I’ve been marking final essays for my New Testament class this semester. So I’ve been thinking about the historical and social contexts of the first churches and the letters written to them that continue to speak into the lives of millions of Christian churches today. Its helpful to imagine walking in their shoes as they figured out how to daily live out this transformative encounter they had had with the risen Jesus. So if I could take a quick jaunt to anywhere today, it’d be great to visit one of the best preserved NT cities: Ephesus, a place where people long ago and yet not so different from me sought to walk in the same footsteps in which I daily choose to walk.
What did I love about and learn from Ephesus?
Ephesus today lies on Turkey’s western coast. It was then was the capital of the Roman province of Asia, an impressive city home to two amphitheatres, one of the world’s largest libraries, and the famous Temple of Artemis.
The apostle Paul spent two or three years here, living out the gospel among the people of this place. He preached in the large theatre and caused a riot that likely landed him in prison.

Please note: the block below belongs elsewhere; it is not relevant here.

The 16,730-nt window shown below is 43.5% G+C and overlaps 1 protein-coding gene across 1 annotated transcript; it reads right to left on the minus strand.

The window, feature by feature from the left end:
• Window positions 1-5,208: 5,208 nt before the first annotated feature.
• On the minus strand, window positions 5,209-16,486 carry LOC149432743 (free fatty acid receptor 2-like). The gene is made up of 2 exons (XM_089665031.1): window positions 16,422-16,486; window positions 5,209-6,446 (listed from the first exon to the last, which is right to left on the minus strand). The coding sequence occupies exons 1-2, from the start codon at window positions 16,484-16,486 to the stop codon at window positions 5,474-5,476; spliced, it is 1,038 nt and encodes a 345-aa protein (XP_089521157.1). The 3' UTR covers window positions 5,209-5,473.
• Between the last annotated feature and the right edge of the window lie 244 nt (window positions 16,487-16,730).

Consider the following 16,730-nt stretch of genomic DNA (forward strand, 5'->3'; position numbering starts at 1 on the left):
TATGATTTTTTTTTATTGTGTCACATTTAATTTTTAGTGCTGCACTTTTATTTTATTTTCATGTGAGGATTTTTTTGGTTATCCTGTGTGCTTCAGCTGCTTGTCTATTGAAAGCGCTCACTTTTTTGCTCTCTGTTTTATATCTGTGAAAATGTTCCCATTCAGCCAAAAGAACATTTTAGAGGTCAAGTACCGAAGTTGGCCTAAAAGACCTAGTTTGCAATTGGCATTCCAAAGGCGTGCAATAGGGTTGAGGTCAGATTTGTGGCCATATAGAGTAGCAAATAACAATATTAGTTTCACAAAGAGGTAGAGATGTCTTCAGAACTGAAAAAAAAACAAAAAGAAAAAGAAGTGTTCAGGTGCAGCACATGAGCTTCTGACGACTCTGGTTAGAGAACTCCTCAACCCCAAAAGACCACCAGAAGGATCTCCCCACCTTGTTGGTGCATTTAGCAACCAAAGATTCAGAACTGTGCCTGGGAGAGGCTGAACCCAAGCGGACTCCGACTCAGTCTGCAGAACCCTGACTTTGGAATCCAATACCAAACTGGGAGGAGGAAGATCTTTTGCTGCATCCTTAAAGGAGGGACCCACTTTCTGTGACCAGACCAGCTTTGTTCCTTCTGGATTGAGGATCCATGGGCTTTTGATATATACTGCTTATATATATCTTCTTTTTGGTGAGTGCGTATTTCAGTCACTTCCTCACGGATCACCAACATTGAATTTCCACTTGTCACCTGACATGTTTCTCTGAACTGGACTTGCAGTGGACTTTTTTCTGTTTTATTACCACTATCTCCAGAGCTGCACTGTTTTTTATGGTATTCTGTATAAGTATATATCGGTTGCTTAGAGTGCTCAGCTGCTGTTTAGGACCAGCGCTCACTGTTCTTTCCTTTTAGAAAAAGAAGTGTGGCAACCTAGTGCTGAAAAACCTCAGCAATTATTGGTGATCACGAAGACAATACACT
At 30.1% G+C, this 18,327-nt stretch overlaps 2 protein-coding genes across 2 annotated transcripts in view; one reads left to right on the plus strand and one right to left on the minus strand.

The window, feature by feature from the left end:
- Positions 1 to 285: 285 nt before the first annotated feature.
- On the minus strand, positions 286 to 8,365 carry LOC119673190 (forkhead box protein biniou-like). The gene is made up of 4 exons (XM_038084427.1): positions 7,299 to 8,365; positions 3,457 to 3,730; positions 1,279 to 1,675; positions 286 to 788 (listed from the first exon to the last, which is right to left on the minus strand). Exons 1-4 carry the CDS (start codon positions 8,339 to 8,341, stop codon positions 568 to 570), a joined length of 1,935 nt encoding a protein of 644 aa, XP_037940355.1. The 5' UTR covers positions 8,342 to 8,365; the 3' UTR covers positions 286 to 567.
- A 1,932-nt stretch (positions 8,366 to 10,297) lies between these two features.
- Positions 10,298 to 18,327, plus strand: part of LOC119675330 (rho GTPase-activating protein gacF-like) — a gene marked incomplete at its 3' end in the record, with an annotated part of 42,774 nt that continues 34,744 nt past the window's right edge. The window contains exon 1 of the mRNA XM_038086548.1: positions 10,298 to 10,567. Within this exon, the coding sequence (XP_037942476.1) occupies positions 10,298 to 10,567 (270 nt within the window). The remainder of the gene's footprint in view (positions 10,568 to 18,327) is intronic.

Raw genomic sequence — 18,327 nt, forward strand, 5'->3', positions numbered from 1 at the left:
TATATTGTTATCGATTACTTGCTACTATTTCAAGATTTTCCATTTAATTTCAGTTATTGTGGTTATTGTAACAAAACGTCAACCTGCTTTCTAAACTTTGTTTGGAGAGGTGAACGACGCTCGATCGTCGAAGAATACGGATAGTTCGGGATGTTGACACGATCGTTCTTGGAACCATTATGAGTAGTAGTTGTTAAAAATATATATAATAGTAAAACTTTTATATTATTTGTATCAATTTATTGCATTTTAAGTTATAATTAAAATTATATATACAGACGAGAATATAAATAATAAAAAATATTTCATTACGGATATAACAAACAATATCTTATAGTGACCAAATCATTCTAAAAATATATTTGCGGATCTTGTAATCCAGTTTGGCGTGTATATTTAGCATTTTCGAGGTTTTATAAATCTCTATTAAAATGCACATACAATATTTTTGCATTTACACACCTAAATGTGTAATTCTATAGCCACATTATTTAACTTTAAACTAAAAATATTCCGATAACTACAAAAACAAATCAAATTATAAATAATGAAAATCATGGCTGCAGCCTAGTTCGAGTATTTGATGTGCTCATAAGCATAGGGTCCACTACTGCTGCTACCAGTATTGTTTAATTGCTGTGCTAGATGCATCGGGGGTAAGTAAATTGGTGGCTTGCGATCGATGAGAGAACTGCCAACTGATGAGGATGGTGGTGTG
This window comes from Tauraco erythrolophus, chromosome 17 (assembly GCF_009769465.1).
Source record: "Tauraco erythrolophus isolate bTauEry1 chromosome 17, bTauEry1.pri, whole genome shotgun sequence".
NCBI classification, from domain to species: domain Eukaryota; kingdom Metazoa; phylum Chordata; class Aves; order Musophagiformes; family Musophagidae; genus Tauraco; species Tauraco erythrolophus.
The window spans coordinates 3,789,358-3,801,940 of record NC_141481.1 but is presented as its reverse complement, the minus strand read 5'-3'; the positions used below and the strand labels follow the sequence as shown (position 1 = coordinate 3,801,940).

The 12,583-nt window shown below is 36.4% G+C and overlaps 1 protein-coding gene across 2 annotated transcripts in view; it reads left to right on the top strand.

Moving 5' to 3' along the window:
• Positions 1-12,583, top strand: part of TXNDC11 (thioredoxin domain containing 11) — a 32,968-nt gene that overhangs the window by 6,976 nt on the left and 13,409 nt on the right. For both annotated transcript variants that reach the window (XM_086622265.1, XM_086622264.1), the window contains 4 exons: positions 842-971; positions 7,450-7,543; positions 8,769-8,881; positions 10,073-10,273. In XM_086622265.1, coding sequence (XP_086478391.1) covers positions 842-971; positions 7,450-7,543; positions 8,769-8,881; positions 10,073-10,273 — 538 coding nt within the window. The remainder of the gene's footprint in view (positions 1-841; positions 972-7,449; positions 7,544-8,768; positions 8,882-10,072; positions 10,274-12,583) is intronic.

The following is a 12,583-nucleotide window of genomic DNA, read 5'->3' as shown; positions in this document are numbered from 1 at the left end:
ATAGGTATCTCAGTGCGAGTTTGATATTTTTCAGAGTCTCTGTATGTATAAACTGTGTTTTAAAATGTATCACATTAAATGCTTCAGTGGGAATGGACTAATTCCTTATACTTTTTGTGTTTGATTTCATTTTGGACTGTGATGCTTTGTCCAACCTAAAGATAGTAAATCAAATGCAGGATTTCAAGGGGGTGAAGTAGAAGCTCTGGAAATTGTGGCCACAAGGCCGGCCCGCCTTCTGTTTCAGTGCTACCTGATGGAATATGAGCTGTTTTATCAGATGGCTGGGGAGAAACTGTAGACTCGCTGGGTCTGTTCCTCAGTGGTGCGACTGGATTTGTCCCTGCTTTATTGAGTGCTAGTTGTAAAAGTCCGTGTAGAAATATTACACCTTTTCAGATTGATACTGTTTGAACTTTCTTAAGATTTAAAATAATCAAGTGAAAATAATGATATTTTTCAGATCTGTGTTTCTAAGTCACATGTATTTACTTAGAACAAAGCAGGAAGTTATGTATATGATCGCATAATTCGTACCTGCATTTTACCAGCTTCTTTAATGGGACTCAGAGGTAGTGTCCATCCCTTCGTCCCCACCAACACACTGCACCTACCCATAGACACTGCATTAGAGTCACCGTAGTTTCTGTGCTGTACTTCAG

The church in Ephesus was largely made up of non-Jews, and Paul writes to encourage them by articulating who they are and how they fit into God’s plan for the world.
The letter speaks of the ‘mystery’ that has been revealed: that God’s plan is to bring all things, seen and unseen, under Christ. That’s a huge challenge when what you can see is the might and power of the Roman empire!
This revealed mystery is demonstrated in a completely unexpected and seemingly insignificant way: through a new kind of community, this group called church, where people from different backgrounds, ethnicities, socio-economic circumstances, and statuses seek to live together as family.
Seeing the houses, shops, and public facilities of ancient Ephesus helps me imagine what this might have looked like. I can envision some of its its practicalities and some of its challenges.
These were real people living in a real place, seeking to embody a new way of doing life and being family together in the midst of a city that didn’t quite get what they were trying to be.
Its a similar challenge many face today. I know I do as I seek to do life with my local church community and we try to be a new kind of family to one another.
Its messy and complicated and not always easy. We certainly don’t always get it right as we sit in the tensions between our culture and the gospel.
We hope in and live out of a new story that others may not think makes sense or looks true, and yet we see the transformation it is bringing little by little in our lives and our neighbourhoods.
And we continue to walk in the footsteps not only of the millions who have come before us, but of the risen King we worship and who is making all things new.